HAYES: Right. But my point being is this is --
COHEN: And the owner.
HAYES: -- this is an easy thing. This is a knowable fact in the world to lie about so flagrantly. Take a listen to how she walked through exactly this fraud. Take a listen.
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JAMES: Mr. Trump represented that his apartment spanned more than 30,000 square feet, which was the basis for valuing the apartment. In reality, the apartment had an area of less than 11,000 square feet, something that Mr. Trump was well aware of. And based on that inflated square footage, the value of the apartment in 2015 and 2016 was $327 million. To this date, no apartment in New York City has ever sold for close to that amount. Tripling the size of the apartment for purposes of the valuation was intentional and deliberate fraud, not an honest mistake.
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HAYES: My question is, why doesn`t anyone -- why were you guys when you were there able to get away with this?
COHEN: Well, let me be very clear. Donald would call us in and he would say, I want to -- I want to be higher on the Forbes list.
COHEN: And so what I need to do is, I`m not worth $6 billion, I`m worth seven. And then seven would become, I`m worth eight. In fact, I`m actually really worth 10. So, this guy added $4 billion of net worth in a matter of eight to 10 seconds. Our job, what we were tasked with, was to take the assets that existed in the previous year`s personal financial statement, and come up with a way to get as close to that $10 billion as possible.
HAYES: Right. So, there`s a target and you`re just there ratcheting it up?
COHEN: Well, what we`re doing is we`re backing it into a number.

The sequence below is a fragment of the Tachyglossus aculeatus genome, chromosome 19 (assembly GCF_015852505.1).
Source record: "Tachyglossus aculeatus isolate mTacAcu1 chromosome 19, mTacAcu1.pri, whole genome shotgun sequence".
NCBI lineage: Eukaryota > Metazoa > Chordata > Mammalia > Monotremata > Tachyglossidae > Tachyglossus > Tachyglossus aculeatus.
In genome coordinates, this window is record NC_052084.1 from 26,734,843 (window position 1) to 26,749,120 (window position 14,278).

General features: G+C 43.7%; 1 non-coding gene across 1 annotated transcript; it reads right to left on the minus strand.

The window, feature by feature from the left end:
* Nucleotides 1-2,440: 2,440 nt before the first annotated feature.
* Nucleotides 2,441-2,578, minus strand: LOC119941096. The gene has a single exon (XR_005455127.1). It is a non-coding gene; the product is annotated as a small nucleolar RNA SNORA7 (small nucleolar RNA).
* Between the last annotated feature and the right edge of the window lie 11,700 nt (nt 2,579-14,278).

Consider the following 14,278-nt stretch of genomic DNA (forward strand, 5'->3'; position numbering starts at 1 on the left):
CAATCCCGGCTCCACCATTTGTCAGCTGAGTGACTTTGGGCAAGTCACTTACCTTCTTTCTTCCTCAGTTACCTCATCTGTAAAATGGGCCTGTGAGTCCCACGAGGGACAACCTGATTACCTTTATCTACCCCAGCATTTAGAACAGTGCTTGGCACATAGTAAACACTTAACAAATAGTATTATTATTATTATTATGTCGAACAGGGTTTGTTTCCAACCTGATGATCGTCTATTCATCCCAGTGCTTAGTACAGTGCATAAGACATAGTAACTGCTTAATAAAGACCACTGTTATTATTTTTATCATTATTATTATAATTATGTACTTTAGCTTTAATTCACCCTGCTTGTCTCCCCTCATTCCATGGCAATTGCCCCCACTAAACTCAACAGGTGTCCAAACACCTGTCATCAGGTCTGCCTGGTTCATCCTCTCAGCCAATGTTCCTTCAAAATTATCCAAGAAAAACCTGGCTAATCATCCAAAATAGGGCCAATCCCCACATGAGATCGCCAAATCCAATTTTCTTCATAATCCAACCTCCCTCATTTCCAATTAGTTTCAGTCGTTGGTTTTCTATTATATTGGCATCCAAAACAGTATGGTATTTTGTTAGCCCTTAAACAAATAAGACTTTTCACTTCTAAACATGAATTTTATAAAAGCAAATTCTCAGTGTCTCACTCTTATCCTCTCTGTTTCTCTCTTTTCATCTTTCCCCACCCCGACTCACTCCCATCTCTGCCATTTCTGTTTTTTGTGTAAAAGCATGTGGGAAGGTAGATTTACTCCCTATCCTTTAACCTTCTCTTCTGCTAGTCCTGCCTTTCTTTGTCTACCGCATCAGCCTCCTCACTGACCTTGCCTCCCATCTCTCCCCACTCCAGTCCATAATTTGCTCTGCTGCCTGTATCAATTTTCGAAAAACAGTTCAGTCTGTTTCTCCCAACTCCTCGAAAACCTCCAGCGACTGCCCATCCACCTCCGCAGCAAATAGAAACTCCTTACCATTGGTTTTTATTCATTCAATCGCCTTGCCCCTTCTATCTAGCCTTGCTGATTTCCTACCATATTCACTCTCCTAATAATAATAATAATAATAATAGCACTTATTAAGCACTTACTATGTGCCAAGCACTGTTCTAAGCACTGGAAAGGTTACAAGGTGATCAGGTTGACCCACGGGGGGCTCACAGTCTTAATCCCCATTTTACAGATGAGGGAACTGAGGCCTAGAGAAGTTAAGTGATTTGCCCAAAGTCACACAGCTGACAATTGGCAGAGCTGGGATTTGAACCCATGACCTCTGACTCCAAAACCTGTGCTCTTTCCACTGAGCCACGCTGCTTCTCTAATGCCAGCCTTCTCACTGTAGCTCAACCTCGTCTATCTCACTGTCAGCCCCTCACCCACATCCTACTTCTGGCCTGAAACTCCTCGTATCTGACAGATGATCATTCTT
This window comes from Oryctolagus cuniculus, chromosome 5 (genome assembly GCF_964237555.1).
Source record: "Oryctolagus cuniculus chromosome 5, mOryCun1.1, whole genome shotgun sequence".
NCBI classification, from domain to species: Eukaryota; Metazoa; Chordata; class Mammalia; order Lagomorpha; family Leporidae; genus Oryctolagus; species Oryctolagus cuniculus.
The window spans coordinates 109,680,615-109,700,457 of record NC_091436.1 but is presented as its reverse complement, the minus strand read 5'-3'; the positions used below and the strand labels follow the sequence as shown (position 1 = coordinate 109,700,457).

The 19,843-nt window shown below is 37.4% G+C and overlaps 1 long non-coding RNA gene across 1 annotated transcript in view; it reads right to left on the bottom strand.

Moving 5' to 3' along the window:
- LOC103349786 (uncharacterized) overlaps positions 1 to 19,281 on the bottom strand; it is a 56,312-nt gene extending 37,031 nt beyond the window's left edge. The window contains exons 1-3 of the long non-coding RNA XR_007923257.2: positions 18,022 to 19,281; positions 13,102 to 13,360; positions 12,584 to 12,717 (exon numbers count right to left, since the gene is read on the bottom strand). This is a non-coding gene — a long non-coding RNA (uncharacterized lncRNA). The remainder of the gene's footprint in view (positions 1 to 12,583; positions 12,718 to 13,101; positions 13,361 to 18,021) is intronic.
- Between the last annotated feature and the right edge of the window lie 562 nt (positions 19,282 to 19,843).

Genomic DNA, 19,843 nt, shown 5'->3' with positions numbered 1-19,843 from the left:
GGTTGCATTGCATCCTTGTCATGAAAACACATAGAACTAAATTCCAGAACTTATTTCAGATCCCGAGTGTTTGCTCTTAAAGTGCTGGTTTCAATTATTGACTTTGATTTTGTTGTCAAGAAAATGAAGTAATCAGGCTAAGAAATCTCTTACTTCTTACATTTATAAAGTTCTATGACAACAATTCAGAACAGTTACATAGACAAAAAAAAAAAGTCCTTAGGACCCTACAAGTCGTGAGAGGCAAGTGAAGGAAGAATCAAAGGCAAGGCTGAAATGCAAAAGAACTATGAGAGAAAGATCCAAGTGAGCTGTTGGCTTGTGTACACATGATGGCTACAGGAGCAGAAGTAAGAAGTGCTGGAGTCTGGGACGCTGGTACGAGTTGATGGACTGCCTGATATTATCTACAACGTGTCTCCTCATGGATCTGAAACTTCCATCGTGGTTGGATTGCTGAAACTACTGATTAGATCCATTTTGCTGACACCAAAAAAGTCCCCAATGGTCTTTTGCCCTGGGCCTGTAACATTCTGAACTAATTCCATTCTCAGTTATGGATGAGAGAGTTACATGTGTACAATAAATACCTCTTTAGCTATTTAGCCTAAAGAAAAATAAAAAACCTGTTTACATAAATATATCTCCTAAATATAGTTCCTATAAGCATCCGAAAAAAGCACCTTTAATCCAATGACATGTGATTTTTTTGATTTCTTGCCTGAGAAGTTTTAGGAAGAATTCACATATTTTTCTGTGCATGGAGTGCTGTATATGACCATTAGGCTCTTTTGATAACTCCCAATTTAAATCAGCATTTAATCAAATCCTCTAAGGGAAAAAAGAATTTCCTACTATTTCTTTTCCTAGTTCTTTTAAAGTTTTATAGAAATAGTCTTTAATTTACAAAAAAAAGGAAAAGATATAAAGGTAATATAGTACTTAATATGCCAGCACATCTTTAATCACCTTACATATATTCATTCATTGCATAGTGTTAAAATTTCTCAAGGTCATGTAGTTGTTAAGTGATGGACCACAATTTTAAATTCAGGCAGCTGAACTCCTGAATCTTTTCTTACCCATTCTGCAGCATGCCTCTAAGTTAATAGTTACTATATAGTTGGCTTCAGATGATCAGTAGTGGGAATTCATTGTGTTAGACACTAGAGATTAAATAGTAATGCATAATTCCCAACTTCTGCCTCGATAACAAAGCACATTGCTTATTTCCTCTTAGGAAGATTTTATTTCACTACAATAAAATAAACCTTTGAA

COHEN: But you know, one of the things that Tish James puts into her indictment, into her papers, which is very different, and it`s actually worse than even this as an example -- and you have, by the way, this is an example with Mara Lago, you have it with --
HAYES: Clearly -- I mean, at least as alleged and as you said --
COHEN: Every single asset is overinflated.
COHEN: But the part that was by far the most egregious is when Donald was subpoenaed to provide documents that dealt with his taxes. Now, remember that`s after Donald filed an objection to the subpoena. It went to court. He lost. It went to the appellate court. He lost. It went to the Supreme Court. He lost. Then they ultimately gave a series of documents.
And that was supposedly all the documents that had -- and this is in Tish James`s papers. In fact, when the FBI raided Mar-a-Lago, what ended up happening is they found documents that would have been responsive to the subpoena. So, therefore, on top of everything, this dope has now added obstruction of justice as yet another claim. I mean, in fact, there`s more claims for him than I think his hair on his head.
HAYES: You know, there`s a question here about why this persisted for so long, to your point here about the tax documents. I mean, it does seem to be she talked about referring to the IRS, right? The obvious enormous no-no is to inflate for bank lenders and insurance purposes and deflate for the tax authorities, right?
COHEN: Which is what he did.